(571a) Optimal Shale Gas Water Management: A Perspective from the Cooperative Games Theory
AIChE Annual Meeting
Wednesday, October 31, 2018 - 3:30pm to 3:55pm
Shale Gas industry demands a large amount of fresh water in a relative short period of time. This water is used in drilling and hydraulic fracturing activities. Typically, between 10500â21500 m3 (3â6 million US gallons) of water per well (Yang et al. 2014). After the hydraulic fracturing, part of this water returns to the surface as flowback water. The amount of water that returns to the surface ranges between 10 and 70% of the initial water demand (Hammond and OâGrady 2017), depending on different factors such as shale play geology, number of stages in the drilling, chemical composition of the shale play, etc. The flowback water composition is also site dependent, but it always includes part of the additives added to the fresh drilling water (friction reducers, proppant, biocides, surfactants, etc.) and a high concentration of dissolved solids (TDS) that can reach values above 200,000 ppm (sea water is around 35,000 ppm). Flowback water can be directly (or, if necessary, with some degree of treatment) reused for further fracking activities inside the same wellpad; it can be sent to other wellpads also to be used for fracking: it can be treated to be recycled for other uses: or it can be conveniently disposed. The water treatment can be accomplished by an onsite facility or sent to a centralized plant.
If different companies are working in the same shale zone and their shale pads are relatively close, then there exists the possibility of cooperation in order to minimize costs. Cooperation includes the possibility of sharing fresh water transportation costs; water recycled among different well pads (owned by different companies) reducing the total demand of fresh water and, consequently, the transportation costs; and building and sharing onsite water treatment facilities. In addition, the fracturing schedule can be adapted among different wellpads to maximize the water reuse.
Developing a mathematical model for the âgrand coalitionâ is as difficult as modeling the water management of a single company formed by all the partners. In other words, we could consider a single large company formed by all the partners. In the literature there are different models that deal with this problem (see for example Drouven et al., 2017). The problem consists in how to impute costs (or profits) to each one of the players (companies involved in the cooperation) in such a way that any partner or sub-coalition of partners have an incentive for remaining in the grand coalition.
The core is a central concept in game theory (Gillies, D. B., 1959). The core is formed by all the imputations (share costs) for which there is no a sub-coalition that can obtain better results than the grand coalition. The core is then formed by the set of imputations that are efficient and stable. An imputation is efficient if the total cost is distributed among all the partners and it is stable if the principles of individual rationality âa single player has lower (or at least equal) costs while cooperating than when acting aloneâ and coalitional rationality âthe imputation to each sub-coalition in the grand coalition must be lower or equal than when they act without the rest of the partnersâ are met.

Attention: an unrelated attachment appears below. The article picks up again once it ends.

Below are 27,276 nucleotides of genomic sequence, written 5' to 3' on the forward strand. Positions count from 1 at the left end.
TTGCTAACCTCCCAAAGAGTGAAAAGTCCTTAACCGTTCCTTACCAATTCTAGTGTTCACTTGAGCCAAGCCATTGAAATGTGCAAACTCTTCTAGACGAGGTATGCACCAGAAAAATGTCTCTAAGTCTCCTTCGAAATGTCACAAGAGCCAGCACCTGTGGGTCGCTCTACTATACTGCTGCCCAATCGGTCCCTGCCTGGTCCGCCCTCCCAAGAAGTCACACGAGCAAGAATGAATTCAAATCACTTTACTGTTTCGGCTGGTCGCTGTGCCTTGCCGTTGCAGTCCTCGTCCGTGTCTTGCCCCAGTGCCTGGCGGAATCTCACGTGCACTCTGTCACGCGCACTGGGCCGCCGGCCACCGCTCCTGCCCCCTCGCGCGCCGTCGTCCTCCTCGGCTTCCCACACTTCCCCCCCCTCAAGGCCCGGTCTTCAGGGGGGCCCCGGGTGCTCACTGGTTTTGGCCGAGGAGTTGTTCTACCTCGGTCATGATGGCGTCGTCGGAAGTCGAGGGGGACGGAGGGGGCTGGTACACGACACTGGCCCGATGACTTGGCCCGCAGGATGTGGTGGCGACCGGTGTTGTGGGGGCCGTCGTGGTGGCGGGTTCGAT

The objective is to get an imputation of costs inside the core. The major difficulty lies in the fact that in a game with N players the number of total sub-coalitions is (2N-1), and it is not feasible (or at least practical) to solve an optimization problem for each sub-coalition.
In this paper we solve the problem by a row generation approach. First, a master problem is solved using some sub-coalitions (i.e. coalitions formed by individual players). The solution of the master problem provides a possible imputation. Then, fixing the imputation obtained in the last master problem, we solve an extended water management problem that searches for a coalition that violates most of the stability constrains. If such a coalition exists, the master problem is then updated and the procedure is repeated until we get an imputation inside the core.
In this work we present two case studes. In one we assume a coallition of three companies, that allow us to study all the theoretical aspects related to sharing resources and determining cost imputations to each company using different criteria. In the other one, with 6 players we show that it is possible to determine an imputation in the core by solving only a small fraction of sub-coalitions.
The solution of the case studies show that cooperation sharing resources (Fresh and impaired water, on site water treatment facilities and transport) could have a large impact for all the members of the coallition from both, the economic and environmental points of view.
This project has received funding from the European Union's Horizon 2020 Research and Innovation Program under grant agreement No. 640979 and from the Spanish Â«Ministerio de EconomÃa, Industria y CompetitividadÂ» under project CTQ2016-77968-C3-2-P (AEI/FEDER, UE).
Drouven, Markus G. Grossmann, Ignacio E., 2017. Optimization models for impaired water management in active shale gas development areas. Journal of Petroleum Science and Engineering. 156 (April) 983-995.
Gillies, D. B., 1959. Solutions to General Non-Zero-Sum Games. In A. W. Tucker, R. D. Luce (Eds.), Contributions to the Theory of Games IV pp. 47â85. Princeton University Press, Princeton.
Hammond, G. P.; OâGrady, Ã., 2017. Indicative Energy Technology Assessment of UK Shale Gas Extraction. Appl. Energy, 185, 1907-1918.
Yang, L.; Grossmann, I. E.; Manno, J., 2014. Optimization Models for Shale Gas Water Management. AIChE J., 60 (10), 3490-3501.
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